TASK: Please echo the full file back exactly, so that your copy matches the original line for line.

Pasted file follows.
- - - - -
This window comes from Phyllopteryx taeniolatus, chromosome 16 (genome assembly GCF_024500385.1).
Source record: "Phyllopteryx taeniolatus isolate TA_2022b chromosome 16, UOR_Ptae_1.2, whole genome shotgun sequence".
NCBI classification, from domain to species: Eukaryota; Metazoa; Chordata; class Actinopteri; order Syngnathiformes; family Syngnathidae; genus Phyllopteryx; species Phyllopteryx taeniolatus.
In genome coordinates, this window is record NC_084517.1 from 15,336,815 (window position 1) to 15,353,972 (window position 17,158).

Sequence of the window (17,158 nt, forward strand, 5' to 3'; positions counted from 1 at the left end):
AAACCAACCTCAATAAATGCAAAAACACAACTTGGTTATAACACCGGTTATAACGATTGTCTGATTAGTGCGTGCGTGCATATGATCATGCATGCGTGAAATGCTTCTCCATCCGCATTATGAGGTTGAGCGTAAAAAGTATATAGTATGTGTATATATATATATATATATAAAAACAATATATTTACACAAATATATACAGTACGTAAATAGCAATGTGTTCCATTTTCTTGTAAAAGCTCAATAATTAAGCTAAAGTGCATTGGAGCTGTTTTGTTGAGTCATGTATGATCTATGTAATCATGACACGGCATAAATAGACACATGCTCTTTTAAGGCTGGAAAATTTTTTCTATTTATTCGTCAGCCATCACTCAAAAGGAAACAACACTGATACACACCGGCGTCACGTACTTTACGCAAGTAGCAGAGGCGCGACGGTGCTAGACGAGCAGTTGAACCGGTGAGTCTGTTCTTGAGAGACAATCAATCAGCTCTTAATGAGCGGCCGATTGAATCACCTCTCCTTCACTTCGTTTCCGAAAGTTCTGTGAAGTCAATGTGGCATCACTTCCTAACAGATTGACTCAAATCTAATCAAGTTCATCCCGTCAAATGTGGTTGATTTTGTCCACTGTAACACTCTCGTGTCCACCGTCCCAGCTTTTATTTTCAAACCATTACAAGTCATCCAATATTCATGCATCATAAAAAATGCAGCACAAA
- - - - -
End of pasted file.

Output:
This window comes from Phyllopteryx taeniolatus, chromosome 16 (genome assembly GCF_024500385.1).
Source record: "Phyllopteryx taeniolatus isolate TA_2022b chromosome 16, UOR_Ptae_1.2, whole genome shotgun sequence".
NCBI classification, from domain to species: Eukaryota; Metazoa; Chordata; class Actinopteri; order Syngnathiformes; family Syngnathidae; genus Phyllopteryx; species Phyllopteryx taeniolatus.
In genome coordinates, this window is record NC_084517.1 from 15,336,815 (window position 1) to 15,353,972 (window position 17,158).

Sequence of the window (17,158 nt, forward strand, 5' to 3'; positions counted from 1 at the left end):
AAACCAACCTCAATAAATGCAAAAACACAACTTGGTTATAACACCGGTTATAACGATTGTCTGATTAGTGCGTGCGTGCATATGATCATGCATGCGTGAAATGCTTCTCCATCCGCATTATGAGGTTGAGCGTAAAAAGTATATAGTATGTGTATATATATATATATATATAAAAACAATATATTTACACAAATATATACAGTACGTAAATAGCAATGTGTTCCATTTTCTTGTAAAAGCTCAATAATTAAGCTAAAGTGCATTGGAGCTGTTTTGTTGAGTCATGTATGATCTATGTAATCATGACACGGCATAAATAGACACATGCTCTTTTAAGGCTGGAAAATTTTTTCTATTTATTCGTCAGCCATCACTCAAAAGGAAACAACACTGATACACACCGGCGTCACGTACTTTACGCAAGTAGCAGAGGCGCGACGGTGCTAGACGAGCAGTTGAACCGGTGAGTCTGTTCTTGAGAGACAATCAATCAGCTCTTAATGAGCGGCCGATTGAATCACCTCTCCTTCACTTCGTTTCCGAAAGTTCTGTGAAGTCAATGTGGCATCACTTCCTAACAGATTGACTCAAATCTAATCAAGTTCATCCCGTCAAATGTGGTTGATTTTGTCCACTGTAACACTCTCGTGTCCACCGTCCCAGCTTTTATTTTCAAACCATTACAAGTCATCCAATATTCATGCATCATAAAAAATGCAGCACAAA